U.S. oil production has ticked up in recent weeks as shale producers drill more wells after going through a massive backlog of drilled but uncompleted wells (DUC).
After DUC inventory has largely returned to normal levels, the shale patch is now drilling more wells to offset legacy declines, Argus estimates show.
Most exploration and production companies, however, are keeping a tight rein on capital expenditure, determined to show investors and Wall Street that they continue to be disciplined and are prioritizing shareholder returns to growing production.
Shale producers slashed activity in the spring of last year when oil demand and oil prices collapsed. As consumption and prices began to recover, so did completion rates and, to a lesser extent, drilling activity.
Well completions were the first to recover, reaching 80 percent of pre-COVID levels by July. Drilled wells reached 50 percent of pre-pandemic levels, according to data from the EIA and Primary Vision compiled by Argus.
The number of DUC wells in the seven shale regions fell by 258 from June to stand at 5,957 in July, EIA data shows.
During the first half of 2021, shale producers have been mostly depleting their DUC inventory wells, and the number of 'live' DUCs slumped to 2,381 wells in June 2021—the lowest level since 2013, a Rystad Energy analysis showed last month. The entire DUC count also includes what Rystad Energy dubs 'dead' DUCs, or wells drilled more than 24 months earlier, which remain uncompleted and are unlikely to be completed.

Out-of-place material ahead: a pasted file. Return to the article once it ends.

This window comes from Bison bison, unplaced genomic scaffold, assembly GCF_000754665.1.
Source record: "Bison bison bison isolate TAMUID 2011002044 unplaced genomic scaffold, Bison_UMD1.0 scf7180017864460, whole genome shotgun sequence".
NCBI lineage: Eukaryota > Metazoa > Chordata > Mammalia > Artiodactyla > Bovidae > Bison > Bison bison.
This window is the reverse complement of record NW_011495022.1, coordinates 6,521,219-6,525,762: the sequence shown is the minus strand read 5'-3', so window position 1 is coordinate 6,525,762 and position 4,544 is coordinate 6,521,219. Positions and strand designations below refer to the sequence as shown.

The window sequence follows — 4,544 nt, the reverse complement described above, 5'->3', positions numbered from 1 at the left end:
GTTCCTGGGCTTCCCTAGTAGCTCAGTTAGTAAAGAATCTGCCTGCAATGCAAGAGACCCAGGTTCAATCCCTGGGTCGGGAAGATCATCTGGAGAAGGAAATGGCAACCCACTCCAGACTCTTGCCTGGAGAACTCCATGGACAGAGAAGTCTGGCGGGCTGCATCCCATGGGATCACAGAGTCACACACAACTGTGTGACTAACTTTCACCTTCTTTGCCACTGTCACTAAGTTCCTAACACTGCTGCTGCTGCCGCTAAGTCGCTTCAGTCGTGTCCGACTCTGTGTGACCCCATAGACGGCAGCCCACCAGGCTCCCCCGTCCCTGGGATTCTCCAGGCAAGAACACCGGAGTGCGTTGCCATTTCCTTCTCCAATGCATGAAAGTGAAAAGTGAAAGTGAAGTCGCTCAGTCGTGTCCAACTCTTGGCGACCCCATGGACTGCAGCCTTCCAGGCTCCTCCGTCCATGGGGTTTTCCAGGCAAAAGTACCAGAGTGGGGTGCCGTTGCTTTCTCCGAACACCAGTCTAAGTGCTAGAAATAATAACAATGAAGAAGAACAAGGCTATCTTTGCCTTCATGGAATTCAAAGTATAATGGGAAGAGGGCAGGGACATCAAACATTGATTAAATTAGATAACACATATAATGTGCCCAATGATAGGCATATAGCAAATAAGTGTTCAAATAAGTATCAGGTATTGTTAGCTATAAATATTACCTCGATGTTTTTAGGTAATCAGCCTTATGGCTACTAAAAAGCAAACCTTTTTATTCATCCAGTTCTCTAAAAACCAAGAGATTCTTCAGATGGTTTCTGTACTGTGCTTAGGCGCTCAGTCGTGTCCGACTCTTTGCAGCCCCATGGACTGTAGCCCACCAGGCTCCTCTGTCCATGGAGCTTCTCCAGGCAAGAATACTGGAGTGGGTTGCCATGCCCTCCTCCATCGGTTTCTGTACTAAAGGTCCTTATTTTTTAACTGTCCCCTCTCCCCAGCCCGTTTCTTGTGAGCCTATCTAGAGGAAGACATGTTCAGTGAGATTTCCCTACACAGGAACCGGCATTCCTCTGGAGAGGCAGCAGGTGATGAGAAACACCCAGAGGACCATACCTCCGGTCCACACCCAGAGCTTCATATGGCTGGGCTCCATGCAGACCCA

After the normalization of the number of DUCs likely to be completed—which Rystad Energy expects to occur by the end of September in the Permian and by September-October across other oil regions—shale producers are set to turn to increased drilling activity.
The U.S. rig count is rising at a faster pace than the increase in frac spreads, which is the number of completion crews finishing off previously drilled wells.
The Frac Spread Count provided by Primary Vision shows that the number of fracking crews rose to 240 in the week to August 27, up from 236 in the previous week. This frac count is up by 100 so far this year.
Yet, the expected higher activity will not eat up more expenditure than companies have budgeted for this year, executives say. Shale producers have decreased drill times and achieved operational efficiencies. All of these allow them to do more with less investment, leaving a larger share of record cash flows to return to shareholders.
Supermajor ExxonMobil's frack rates are now around 50 percent faster, which has led to a reduction in drilling and completion costs of more than 40 percent, Jack Williams, Senior Vice President, Overseeing Downstream and Chemical, said on the Q2 earnings call.
Diamondback Energy is decreasing the number of rigs and crews that it needs to execute the 2021 capital plan and reduced its full-year capital guidance by $100 million.
"On the production side, our wells have outperformed expectations this year," Diamondback Energy CEO Travis Stice said on the earnings call.
"As a result, we are slightly increasing our Permian oil production guidance, which should not be taken as a conscious decision to grow," Stice added.
The step-change in Diamondback's drilling times is going to be permanent, CFO Kaes Van't Hof added.
"And basically, we can do what we once had to do with 10 rigs, with eight now in the Midland Basin," Van't Hof noted.
Rick Muncrief, president and CEO at Devon Energy, said on the company's call:
"We have no intention of adding incremental barrels into the market until demand side fundamentals sustainably recover and it becomes evident that OPEC+ spare oil capacity is effectively absorbed by the world markets."
"The bottom line is we are unwavering in our commitment to lead the industry with disciplined capital allocation and higher dividends," Muncrief added.
During ConocoPhillips's earnings call, CEO Ryan Lance summed up the shale patch's current priorities:
"We know investors need to see evidence that sector discipline will hold and returns on and of capital will follow."
By Tsvetana Paraskova for Oilprice.com
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